Wainwright passed away on September 2, 1953 at age 70. He rests in peace at Arlington National Cemetery. In the early 1960s, the United States Army ensured that Wainwright’s service to our Nation would be remembered in an enduring fashion. On January 1, 1961 the United States Air Force transferred Ladd Field outside Fairbanks, Alaska to the Army. The Army renamed the post Fort Wainwright. Today, Fort Wainwright is a key post hosting much of US Army Alaska.


TFH 4/30: CDR Richard N. Antrim, USN

Richard Nott Antrim was born on December 17, 1907 in Peru, Indiana. His service to our Nation began in 1927 when he entered the United States Naval Academy, graduating with the class of 1931 and receiving his officer’s commission as an Ensign in the United States Navy. His early service days saw him posted as a fire control officer on the battleship USS buy zithromax paypal New York (BB-34) after which he received flight training as a Naval Aviator.

Continue reading TFH 4/30: CDR Richard N. Antrim, USN


TFH 4/26: LCDR Michael J. Estocin, USN

Michael John Estocin was born on April 27, 1931 in Turtle Creek, Pennsylvania and grew up in Beaver Falls, Pennsylvania – both near where I live today outside Pittsburgh. After graduating from Slippery Rock University, he joined the United States Navy in 1954 and obtained his “Wings of Gold” as a Naval Aviator.

In April of 1967, he had reached the rank of Lieutenant Commander and was a Douglas A-4E  i loved this Skyhawk pilot with Attack Squadron 192 (VA-192), the “Golden Dragons”, flying off the USS Ticonderoga (CV-14) from “Yankee Station” off North Vietnam. During two raids over Communist North Vietnam on April 20 and 26, 1967 he lived up to VA-192’s motto – Be Ready, our Enemy Must Lose – flying the suppression of enemy air defenses role. Their primary weapon was the AGM-45 Shrike anti-radiation missile; it would home in on the emissions from enemy surface-to-air missile radars. His tenacity, courage, and devotion to duty in escorting attacking aircraft to their targets earned him our Nation’s highest honor. Continue reading TFH 4/26: LCDR Michael J. Estocin, USN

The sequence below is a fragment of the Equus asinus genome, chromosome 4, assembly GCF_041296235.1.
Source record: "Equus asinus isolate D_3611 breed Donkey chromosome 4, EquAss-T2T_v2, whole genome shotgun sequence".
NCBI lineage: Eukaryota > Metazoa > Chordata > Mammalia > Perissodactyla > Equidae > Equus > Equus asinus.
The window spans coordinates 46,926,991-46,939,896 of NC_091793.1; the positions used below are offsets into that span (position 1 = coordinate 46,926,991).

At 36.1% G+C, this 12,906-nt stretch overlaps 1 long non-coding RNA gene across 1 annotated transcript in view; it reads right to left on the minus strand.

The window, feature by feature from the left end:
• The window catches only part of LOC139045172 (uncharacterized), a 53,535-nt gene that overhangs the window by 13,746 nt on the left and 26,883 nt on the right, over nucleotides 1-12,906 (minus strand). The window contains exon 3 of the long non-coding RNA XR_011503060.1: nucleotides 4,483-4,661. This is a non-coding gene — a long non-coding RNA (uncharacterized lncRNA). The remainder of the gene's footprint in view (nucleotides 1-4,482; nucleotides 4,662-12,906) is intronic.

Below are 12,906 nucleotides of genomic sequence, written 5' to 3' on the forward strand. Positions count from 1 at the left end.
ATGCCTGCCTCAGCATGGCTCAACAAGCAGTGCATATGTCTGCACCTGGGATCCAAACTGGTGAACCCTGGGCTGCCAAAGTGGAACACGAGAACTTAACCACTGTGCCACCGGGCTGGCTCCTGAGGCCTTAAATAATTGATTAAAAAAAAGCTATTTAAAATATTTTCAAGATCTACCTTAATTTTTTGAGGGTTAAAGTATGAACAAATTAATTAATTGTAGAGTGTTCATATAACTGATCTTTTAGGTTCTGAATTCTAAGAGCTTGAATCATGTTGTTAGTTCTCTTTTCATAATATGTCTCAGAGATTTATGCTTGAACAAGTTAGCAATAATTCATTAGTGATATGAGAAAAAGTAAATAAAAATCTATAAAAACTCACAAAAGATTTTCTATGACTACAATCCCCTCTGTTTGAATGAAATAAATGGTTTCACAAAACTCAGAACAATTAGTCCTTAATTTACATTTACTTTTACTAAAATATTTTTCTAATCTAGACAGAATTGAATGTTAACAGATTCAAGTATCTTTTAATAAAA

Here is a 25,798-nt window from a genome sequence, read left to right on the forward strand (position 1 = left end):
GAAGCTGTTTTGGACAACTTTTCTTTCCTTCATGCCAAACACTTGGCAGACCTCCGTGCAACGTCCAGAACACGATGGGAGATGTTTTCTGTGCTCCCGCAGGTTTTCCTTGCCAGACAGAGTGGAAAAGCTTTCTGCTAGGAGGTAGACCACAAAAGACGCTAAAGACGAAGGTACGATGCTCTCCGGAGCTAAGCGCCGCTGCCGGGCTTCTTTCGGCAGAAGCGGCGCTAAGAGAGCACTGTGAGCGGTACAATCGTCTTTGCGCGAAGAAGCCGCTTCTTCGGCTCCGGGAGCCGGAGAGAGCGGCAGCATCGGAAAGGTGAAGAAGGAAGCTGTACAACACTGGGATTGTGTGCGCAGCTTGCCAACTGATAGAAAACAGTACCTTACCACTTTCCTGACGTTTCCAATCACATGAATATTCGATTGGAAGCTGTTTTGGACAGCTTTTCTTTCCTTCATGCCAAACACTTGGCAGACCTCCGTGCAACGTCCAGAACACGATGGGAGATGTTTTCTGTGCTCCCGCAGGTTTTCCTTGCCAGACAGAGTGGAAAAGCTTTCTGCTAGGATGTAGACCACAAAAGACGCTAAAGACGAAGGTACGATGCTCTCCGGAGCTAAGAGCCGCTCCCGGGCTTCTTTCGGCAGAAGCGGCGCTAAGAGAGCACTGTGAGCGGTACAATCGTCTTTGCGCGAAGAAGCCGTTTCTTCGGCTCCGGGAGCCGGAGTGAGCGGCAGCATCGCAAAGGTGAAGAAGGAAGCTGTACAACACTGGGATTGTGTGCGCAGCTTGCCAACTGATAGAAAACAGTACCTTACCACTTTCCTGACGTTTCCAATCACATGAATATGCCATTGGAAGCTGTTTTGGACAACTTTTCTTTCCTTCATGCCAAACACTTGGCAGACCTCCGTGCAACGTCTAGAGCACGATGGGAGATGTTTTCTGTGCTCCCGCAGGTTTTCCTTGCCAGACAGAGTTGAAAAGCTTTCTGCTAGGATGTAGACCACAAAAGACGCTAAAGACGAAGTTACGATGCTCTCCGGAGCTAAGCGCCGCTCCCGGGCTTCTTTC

TFH 2/9: Lance Corporal William R. Prom, USMC

Operation TAYLOR COMMON was launched by elements of the 1st Marine Division in Vietnam on December 6, 1968 against the North Vietnamese Army in the An Hoa Basin. They were reinforced by Leathernecks from the 3rd Marine Division as well. One of the Marines was William Prom, born November 17, 1948, and who hailed from my adopted home town of Pittsburgh, PA.

On this day in 1969, Lance Corporal Prom’s unit was ambushed by the NVA as they returned from a reconnaissance mission. Prom, leading a machine gun team, realized that without quick and decisive action the enemy would carry the day. His resolve and courage did not falter, and for his heroism, he was decorated with our Nation’s highest honor.